A cross currency swaps is an agreement that allow two parties exchange a predetermined value of principal and interest payment between two difference currency. In this case, McDonald’s are involved in a seven years cross currency swap and this agreement requires it to make a regular pound-denominated interest payment and bullet principal repayment. As mentioned in the case statement, McDonald’s swap agreement is using the interest payment of a loan to exchange an equal amount of loan using different currency. Therefore, in order to hedge the long-term equity exposure, we must examined the cash inflow of the US McDonald. In this case, the England subsidiary have capital equity which in turn to be the assets of the parent company.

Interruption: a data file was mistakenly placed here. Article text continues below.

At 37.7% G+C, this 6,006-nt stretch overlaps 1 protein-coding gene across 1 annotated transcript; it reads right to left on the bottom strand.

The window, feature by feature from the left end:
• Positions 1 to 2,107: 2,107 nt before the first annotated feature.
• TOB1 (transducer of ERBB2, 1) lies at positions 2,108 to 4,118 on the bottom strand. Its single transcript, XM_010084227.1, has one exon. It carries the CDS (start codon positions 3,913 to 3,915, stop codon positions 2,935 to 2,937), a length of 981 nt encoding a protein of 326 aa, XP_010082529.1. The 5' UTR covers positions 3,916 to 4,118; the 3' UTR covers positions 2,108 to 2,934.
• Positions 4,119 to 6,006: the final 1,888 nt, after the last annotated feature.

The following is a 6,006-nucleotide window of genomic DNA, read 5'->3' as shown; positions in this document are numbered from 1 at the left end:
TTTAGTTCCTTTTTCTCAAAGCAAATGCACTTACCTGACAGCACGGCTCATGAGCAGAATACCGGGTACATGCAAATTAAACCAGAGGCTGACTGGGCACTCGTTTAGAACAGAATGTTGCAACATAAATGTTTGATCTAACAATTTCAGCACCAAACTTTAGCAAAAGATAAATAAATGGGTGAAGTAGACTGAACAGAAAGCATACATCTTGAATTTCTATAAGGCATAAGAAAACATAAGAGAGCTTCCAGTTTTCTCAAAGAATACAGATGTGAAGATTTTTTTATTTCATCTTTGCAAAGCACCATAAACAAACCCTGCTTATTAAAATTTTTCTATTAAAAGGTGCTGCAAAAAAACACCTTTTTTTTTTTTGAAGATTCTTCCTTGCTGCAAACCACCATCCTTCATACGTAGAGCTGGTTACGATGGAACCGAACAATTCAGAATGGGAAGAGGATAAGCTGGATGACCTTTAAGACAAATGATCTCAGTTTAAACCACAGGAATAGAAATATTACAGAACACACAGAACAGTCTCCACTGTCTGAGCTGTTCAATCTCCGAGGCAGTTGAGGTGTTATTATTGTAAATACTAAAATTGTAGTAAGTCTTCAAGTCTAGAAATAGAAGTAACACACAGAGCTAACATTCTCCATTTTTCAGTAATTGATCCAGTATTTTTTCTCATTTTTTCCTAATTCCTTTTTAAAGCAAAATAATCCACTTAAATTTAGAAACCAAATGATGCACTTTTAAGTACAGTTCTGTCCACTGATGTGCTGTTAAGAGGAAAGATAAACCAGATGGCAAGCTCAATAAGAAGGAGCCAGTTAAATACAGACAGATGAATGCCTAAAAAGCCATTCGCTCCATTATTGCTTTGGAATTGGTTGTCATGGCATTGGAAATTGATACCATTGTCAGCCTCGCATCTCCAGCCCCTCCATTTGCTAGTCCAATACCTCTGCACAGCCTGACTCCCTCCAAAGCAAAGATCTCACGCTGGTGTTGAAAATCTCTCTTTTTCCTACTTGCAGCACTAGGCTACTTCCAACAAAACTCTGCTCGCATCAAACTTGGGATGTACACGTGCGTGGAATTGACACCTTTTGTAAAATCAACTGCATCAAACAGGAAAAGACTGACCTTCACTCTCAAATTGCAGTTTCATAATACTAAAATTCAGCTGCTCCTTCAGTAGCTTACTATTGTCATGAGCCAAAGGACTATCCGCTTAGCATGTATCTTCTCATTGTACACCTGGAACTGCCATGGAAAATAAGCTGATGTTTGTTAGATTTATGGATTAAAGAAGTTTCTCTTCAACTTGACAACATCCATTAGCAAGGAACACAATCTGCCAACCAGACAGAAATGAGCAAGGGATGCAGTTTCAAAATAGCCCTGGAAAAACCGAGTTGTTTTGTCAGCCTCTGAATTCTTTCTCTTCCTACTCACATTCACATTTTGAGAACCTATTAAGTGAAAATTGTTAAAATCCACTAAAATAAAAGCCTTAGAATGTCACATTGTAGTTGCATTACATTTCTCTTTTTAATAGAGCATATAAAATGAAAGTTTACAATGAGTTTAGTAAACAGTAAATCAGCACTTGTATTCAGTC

In addition, the subsidiary also have to pay the interest payment of loan and the certain percentage of royalties to the US parent company. However, all these assets, intra-company loan and royalties are denominated to pound sterling. To sum up, in order to reduce or offset all the foregoing exposures McDonald’s have to enter into this seven years swap agreement to creating an cash outflow which are mentioned before to receive dollars and paying pound sterling to minimize the risk and expense in term of the future expecting increasing cost of pound sterling. This cross currency swap which McDonald’s using takes effect when it trying to lock up the payment cost over the seven years agreement, to avoid the increasing cost of the pound sterling, and lock the dollars.